Regulatory and Legislative Actions

Legislation

4/02

Utility Standards of Conduct Rules. Legislature amended HB 135 to allow PSC to continue to apply standards of conduct rules for gas and electric companies. The Court of Appeals (4-8-02) had overturned rules that were part of Order 76292, which implemented, in part, the restructuring and partial deregulation of the state's electric and natural gas utilities.

 

10/00

Natural Gas Supplier Licensing and Consumer Protection Act of 2000 (Section 7-601 et seq. of the Public Utility Companies Article of the Maryland Annotated Code). Directs the PSC to adopt licensing requirements and procedures for natural gas suppliers and to set consumer protection requirements for suppliers.

Regulatory Actions

8/02

Retail Gas Sales Service To Continue. PSC ordered utilities to continue retail sales service (Order 77987) and stated its support of both regulated gas service and continued development of the state's existing competitive commodity market. The PSC directed that utility-specific roundtables report by December 6, 2002, on specific issues identified by the PSC, including ways to facilitate fixed-price commodity service by licensed suppliers to low-income customers. If roundtables are unable to reach resolution, they may file a formal complaint or request mediation. If requested, PSC will establish proceedings to address current customer choice issues.

 

12/01

Gas Choice Enrollment Report. As of September 2001, about 173,282 residential customers were enrolled, accounting for 18.7 million decatherms (Dth) in annual volumes (BG&E-- 85,759 customers, 10.3 million Dth; WGL-85,535, 8.2 million Dth; CGMD-1,998, 224,415 Dth). Volumes delivered under choice accounted for nearly one-fourth of annual volumes to eligible residential customers (82.6 million Dth).

 

9/01

Retail Gas Market Conference. Included discussion on the future of the state's retail gas market and whether the PSC has authority to require utilities to discontinue tariffed retail sales service. PSC will consider comments in future policy decisions.

 

6/01

Gas Roundtable Report on Supplier Exits. Best result when supplier notifies all applicable parties in advance and also arranges shift to alternative supplier. No notice exits and bankruptcy require further review. Appendix includes case studies of supplier exits in 2000 and 2001.

 

6/01

Gas Choice Enrollment Report. The PSC reported on the status of the state's three LDC customer choice programs: As of June 2001, about 166,800 residential customers were enrolled, accounting for 19.4 million decatherms (Dth) in annual volumes (BG&E-- 91,000 customers, 11.1 million Dth; WGL-73,039, 8.0 million Dth; CGMD-1,998, 224,415 Dth). Volumes delivered under choice accounted for nearly one-fourth of annual volumes to eligible residential customers (82.6 million Dth).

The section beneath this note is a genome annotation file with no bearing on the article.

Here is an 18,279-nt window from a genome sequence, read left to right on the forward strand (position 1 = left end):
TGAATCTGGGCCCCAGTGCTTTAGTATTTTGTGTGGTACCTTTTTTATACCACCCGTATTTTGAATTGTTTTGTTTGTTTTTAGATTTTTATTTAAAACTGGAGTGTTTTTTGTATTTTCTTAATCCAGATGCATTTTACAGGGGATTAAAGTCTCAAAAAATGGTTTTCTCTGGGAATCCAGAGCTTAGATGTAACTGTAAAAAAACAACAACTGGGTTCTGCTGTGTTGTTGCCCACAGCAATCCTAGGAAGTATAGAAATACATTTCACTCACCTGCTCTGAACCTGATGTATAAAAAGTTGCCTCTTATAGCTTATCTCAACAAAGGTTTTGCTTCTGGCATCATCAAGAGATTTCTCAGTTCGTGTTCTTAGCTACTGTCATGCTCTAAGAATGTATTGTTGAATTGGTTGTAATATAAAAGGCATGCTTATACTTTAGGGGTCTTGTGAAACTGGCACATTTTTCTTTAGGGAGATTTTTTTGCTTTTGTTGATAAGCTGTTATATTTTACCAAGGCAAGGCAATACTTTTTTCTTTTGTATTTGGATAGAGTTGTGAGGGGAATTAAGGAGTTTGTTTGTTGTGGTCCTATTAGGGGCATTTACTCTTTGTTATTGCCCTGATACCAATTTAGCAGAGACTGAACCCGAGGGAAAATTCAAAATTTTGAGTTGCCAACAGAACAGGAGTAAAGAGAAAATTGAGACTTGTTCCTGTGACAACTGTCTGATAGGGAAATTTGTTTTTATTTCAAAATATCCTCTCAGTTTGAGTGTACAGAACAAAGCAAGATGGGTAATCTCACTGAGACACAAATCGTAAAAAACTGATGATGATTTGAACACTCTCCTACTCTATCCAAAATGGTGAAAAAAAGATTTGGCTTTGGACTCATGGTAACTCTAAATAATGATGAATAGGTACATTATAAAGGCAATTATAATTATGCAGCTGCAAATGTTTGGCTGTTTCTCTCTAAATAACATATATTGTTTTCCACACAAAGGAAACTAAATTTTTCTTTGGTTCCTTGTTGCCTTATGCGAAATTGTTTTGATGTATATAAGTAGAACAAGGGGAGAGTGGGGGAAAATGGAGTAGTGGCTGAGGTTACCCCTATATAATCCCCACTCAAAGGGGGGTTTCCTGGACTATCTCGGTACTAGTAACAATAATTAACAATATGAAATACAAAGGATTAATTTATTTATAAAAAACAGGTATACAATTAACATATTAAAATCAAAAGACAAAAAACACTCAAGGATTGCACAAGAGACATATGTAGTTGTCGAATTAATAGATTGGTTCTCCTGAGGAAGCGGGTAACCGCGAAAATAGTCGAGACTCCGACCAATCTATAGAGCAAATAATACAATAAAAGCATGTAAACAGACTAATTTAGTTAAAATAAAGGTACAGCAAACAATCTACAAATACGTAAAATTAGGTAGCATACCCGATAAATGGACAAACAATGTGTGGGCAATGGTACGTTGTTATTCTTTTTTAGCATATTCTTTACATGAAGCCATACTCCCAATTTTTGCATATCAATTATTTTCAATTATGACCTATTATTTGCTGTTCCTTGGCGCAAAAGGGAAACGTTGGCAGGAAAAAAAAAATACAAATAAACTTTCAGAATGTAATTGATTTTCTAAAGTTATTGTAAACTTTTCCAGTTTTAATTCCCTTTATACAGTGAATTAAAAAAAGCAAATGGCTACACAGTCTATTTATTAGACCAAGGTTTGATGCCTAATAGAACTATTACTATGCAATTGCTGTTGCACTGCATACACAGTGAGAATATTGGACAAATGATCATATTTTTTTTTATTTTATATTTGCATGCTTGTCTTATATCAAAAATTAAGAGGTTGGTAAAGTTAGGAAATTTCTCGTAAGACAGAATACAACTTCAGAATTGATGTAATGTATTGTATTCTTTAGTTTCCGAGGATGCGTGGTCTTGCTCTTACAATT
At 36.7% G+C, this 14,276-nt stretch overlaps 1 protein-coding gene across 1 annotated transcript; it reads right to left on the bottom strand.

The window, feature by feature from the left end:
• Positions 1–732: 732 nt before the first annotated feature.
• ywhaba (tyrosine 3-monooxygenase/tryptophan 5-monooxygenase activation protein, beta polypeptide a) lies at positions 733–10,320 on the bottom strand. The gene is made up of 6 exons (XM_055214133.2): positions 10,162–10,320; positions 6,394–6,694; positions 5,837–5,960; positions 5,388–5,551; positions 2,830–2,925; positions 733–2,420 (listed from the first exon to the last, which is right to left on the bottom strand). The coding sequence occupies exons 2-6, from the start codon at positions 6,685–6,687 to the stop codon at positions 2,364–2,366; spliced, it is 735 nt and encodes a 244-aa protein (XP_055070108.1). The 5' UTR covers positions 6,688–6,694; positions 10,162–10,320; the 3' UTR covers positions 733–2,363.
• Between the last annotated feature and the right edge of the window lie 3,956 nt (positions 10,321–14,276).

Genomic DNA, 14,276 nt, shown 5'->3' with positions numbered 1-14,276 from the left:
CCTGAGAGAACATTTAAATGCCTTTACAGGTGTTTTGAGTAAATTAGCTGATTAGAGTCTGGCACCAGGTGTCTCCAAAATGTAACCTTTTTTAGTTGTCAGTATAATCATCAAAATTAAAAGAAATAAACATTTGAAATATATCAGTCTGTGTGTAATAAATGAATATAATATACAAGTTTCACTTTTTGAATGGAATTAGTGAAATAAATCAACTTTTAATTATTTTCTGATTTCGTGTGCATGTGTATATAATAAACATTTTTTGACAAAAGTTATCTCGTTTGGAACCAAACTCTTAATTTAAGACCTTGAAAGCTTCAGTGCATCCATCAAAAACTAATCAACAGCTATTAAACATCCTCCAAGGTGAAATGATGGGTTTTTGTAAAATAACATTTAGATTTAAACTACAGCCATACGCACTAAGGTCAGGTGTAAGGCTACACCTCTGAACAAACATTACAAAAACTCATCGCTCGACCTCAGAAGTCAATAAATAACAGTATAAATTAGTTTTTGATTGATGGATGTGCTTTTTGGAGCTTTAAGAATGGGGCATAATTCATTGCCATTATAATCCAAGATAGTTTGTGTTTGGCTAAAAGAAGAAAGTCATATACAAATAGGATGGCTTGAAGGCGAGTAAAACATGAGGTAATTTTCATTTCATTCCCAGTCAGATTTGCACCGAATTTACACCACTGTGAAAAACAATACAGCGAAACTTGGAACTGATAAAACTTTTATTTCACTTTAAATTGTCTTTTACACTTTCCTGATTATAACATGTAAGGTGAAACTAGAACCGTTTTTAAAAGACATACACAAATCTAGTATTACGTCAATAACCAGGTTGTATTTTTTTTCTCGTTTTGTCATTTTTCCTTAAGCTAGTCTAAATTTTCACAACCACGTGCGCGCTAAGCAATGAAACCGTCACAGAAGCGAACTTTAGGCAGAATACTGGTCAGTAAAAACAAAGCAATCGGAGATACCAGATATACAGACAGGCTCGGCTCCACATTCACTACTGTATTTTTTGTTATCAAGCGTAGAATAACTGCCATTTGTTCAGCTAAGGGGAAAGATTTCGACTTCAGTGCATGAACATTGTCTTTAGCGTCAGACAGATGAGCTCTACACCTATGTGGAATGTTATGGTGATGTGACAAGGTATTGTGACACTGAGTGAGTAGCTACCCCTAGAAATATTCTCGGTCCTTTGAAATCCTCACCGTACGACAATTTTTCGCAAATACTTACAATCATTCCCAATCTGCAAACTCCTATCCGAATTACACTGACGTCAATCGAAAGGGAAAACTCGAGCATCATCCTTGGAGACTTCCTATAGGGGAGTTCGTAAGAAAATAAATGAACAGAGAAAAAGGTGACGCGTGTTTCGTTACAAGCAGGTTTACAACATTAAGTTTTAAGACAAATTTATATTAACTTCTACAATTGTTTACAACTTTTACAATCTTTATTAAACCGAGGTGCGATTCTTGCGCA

12/00

Gas Supplier Licensing (Order No. 76643, Case 8846). The PSC adopted application and licensing procedures recommended by the gas roundtable in its 10/00 report. Regulations proposed by the roundtable will be used by the PSC on an interim basis, pending review by regulations coordinator and subsequent publication. All suppliers must be licensed by the PSC. Applicant must provide proof of financial integrity, post a bond if it collects deposits from customers, and establish procedures for billing practices.

 

9/00

Removal of Participation Cap in CGMD's Customer Choice Program (Order No. 76473, Case 8683). The PSC approved continuation of Columbia's pilot program until October 31, 2002, with certain changes. The cap on participation numbers was lifted and marketers can make their own arrangements to bring gas to CG's city gate. The PSC also approved a competitive transition cost mechanism and the selling of customer lists. The company will need further PSC approval to charge and collect stranded costs and to set the fee for customer list sales.

 

10/99

Status of Customer Choice Programs in MD. The PSC reported on the status of the state's three LDC customer choice programs: As of July 1999, about 81,500 residential customers were enrolled, accounting for 8.3 million decatherms (Dth) in annual volumes (BG&E-- 45,000 customers, 4.5 million Dth; WGL--34,000, 3.6 million Dth; CGMD--2,500, 235,000 Dth). Pilot phase of WGL's program ended Oct. 31, 1998, and pilot phase of BG&E's on Oct 31, 1999. Effective 11/1/99, all BG&E's residential customers (485,000) can choose their own supplier. All customers in BG&E's and WGL's choice programs pay a stranded cost surcharge. All BG&E, WGL, and CGMD industrial and commercial customers can choose their own supplier. As of 7/99, 17,135 smaller volume commercial customers were participating with an annual throughput volume of 22.6 million Dth. Two other LDCs (Chesapeake Utilities and NUI/Elkton) are in the process of developing customer choice programs.